Photo from Streetroots Newspaper
If you have spent any time in Portland and have crossed the Hawthorne Bridge there is a good chance you witnessed the street theatrics of Kirk Reeves. I've been crossing this bridge several times a week for a decade or so and let me tell you, I'm usually in survival mode, trying to get the hell away from everyone else. In winter, I'm wishing it is summer so I'm not piss went when I get home and in summer I wish it is winter so all the fair weather cyclists are out of my fucking away.
I'm not going to lie, like I should, by saying Kirk Reeves made the commute a little easier because he did not. Frankly, he used to irk me. On numerous occasions, I was stuck right next to him on my bike waiting for the bridge to come back down. I'd listen to several bars of Star Wars he'd attempt to blast out his trumpet and it pained my ears. Next came the puppets, who made out, got married and then started pounding on each other and then the rather, crude magical tricks would wound it off along with some terrible comedy. More than once, Kirk referenced me, "Is this guy going smile? No he's not!" And then break into the next piss poor ten-second routine. The bridge would finally reconnect, I'd jam my foot into my toe straps and get the fuck out of there.
Of course everyone now loves and misses him and even knows his name but up until he was found dead, in the wetlands the other day, he was just another mentalist on the streets to most. Inevitably, I have indulged in some self-reflection in response to his suicide. Initially, I thought to myself, I'll miss that lunatic, in his white suit and Mickey Mouse ears, his awful trumpet playing and even sinister smile. Then I came back to reality and thought to myself, no I wont, I found him rather shady, my gut instinct always gave me a red flag concerning this bloke. Now that I know of Kirk's back story I accept that it is rather engaging. He allegedly witnessed a lot of violence and death as a child and young mad, and gave up a job working with computers due to Y2K paranoia, deciding to dedicate his life to 'entertaining' and making people smile but never quite learned the skills to pull it off. Although, and perhaps significantly, my eight year old daughter says I'm wrong about this. He was homeless, off and on, had twenty white suits and took trumpet lessons. Now he's dead, these details are fascinating to the city that just about tolerated him but ultimately it also encouraged him to end it all, as Kirk apparently never felt like he succeeded in his life mission.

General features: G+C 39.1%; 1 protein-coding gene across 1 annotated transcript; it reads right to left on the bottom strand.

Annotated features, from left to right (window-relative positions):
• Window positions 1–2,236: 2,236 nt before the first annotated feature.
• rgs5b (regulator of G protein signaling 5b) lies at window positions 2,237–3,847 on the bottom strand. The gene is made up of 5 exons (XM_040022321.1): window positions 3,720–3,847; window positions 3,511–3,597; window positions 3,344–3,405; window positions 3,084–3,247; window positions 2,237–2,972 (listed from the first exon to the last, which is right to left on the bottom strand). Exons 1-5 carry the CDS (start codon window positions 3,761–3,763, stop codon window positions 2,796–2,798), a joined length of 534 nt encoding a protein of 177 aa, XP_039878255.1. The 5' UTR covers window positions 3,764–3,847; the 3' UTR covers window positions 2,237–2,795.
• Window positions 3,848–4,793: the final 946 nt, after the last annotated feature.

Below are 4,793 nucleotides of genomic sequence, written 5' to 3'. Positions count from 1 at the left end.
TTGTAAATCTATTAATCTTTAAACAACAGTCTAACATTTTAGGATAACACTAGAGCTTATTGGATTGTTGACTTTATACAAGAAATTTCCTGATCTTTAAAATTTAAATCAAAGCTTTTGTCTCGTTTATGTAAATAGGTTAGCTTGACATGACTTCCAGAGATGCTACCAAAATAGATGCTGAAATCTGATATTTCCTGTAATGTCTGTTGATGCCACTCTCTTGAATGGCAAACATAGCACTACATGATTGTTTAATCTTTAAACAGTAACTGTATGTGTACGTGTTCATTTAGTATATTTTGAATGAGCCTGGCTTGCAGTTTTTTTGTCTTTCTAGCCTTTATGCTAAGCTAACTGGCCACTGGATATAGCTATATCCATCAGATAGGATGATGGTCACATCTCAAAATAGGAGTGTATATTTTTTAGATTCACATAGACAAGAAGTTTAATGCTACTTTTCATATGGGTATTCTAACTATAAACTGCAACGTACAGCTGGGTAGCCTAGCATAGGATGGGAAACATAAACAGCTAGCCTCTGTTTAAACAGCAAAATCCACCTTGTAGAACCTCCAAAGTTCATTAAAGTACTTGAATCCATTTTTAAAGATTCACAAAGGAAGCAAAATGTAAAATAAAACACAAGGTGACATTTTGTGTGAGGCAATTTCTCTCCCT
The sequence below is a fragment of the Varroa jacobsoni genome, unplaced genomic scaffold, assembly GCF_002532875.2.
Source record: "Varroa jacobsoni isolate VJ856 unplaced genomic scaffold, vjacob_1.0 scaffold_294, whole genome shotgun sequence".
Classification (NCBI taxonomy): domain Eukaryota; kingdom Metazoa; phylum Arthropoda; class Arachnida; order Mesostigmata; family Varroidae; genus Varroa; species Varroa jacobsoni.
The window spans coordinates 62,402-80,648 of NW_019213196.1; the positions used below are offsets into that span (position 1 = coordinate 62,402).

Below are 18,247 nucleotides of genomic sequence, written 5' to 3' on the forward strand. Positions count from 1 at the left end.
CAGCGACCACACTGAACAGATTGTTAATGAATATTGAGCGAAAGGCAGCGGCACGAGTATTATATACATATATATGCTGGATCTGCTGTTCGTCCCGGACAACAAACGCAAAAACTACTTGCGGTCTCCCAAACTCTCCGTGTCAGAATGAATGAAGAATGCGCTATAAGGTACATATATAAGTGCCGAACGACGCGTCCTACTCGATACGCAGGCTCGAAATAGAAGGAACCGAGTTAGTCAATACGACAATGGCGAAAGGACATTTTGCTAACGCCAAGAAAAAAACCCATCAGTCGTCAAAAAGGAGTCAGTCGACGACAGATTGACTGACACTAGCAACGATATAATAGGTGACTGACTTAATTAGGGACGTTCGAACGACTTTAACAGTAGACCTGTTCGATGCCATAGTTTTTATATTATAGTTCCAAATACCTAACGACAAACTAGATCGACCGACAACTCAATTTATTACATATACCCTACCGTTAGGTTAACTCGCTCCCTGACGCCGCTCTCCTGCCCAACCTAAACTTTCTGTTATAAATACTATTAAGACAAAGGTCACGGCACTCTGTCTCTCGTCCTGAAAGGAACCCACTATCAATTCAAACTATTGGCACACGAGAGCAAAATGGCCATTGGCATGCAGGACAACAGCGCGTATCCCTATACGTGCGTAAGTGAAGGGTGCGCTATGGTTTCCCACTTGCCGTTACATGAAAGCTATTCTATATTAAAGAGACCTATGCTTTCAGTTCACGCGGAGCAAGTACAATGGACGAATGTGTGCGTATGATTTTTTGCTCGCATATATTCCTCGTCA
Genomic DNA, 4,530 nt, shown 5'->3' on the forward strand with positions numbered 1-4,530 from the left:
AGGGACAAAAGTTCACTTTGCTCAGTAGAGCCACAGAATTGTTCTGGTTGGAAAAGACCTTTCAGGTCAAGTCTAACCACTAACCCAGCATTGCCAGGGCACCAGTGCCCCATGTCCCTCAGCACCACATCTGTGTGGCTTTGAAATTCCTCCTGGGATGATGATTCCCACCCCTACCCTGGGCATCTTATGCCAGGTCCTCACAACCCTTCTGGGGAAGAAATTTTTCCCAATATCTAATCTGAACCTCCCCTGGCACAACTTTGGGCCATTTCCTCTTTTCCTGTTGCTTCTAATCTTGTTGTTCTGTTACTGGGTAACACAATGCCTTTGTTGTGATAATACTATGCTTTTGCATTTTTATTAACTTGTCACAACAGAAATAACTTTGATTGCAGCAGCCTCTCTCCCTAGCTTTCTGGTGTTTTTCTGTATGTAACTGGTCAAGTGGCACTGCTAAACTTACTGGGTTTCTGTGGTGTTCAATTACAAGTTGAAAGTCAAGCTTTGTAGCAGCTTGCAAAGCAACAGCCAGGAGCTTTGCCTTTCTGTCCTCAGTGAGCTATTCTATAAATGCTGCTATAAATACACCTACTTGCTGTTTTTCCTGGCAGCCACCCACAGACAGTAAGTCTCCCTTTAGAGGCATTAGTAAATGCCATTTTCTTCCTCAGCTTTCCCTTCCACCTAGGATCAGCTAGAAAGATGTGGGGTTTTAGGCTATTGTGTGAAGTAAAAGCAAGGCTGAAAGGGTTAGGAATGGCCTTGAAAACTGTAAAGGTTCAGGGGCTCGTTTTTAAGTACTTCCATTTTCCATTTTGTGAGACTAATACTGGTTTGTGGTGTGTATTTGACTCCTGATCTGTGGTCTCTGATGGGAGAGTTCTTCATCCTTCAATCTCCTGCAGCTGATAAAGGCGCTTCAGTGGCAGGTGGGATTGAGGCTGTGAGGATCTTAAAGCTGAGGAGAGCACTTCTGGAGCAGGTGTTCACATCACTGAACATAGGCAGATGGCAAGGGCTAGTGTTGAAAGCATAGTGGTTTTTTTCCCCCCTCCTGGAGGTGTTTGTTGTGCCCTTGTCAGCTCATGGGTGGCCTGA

Now as I digest it all, I feel I've found the middle ground between compassion and cynicism, by thinking about my older brother in relation to Kirk. In some ways, Richard was the antithesis to Kirk, especially if you did not know him. Scary looking, snarl on his face, not really looking to entertain anyone but a fixture on the street nevertheless. The point is, some people just aren't able to fit into the mold of 'acceptability.' For it is rigid and unforgiving mold and conformity is an unfair struggle for many. It is easier to just write such people off as 'mentally ill.' The more I think about mental illness, the more I realize it is less about the individual's inability to 'fit into society' and more about society's ineptitude to compassionately accept individuals who are cut form a different mold. Perhaps, there are other times in history, cultures, places in the universe where Kirk and my brother would be revered as Shamans or geniuses. Their gifts would not just be tolerated but celebrated. But to those of us, stuck in this 9-5 survival mode, tax paying, consumers, bound by debt, mortgages, jobs, strict family structures and so forth, they just scared and pissed us off. And they knew it. Kirk's last letters to his friends included the words "God hates me." My brother's final communications with the world also alluded to rejection and despondence.
I'd like to dedicate, the Farce EP by Rudimentary Peni to Kirk Reeves and Richard Lewis. Nick Blinko suffered and continues to suffer like they did but is thankfully celebrated for his madness.
If you feel like honoring Kirk, educate yourself on mental health and take a bit of time to learn about his life.
For more on Kirk, here is a short but captivating student documentary.
For more on alternatives ways of viewing Mental Health, check out The Icarus Project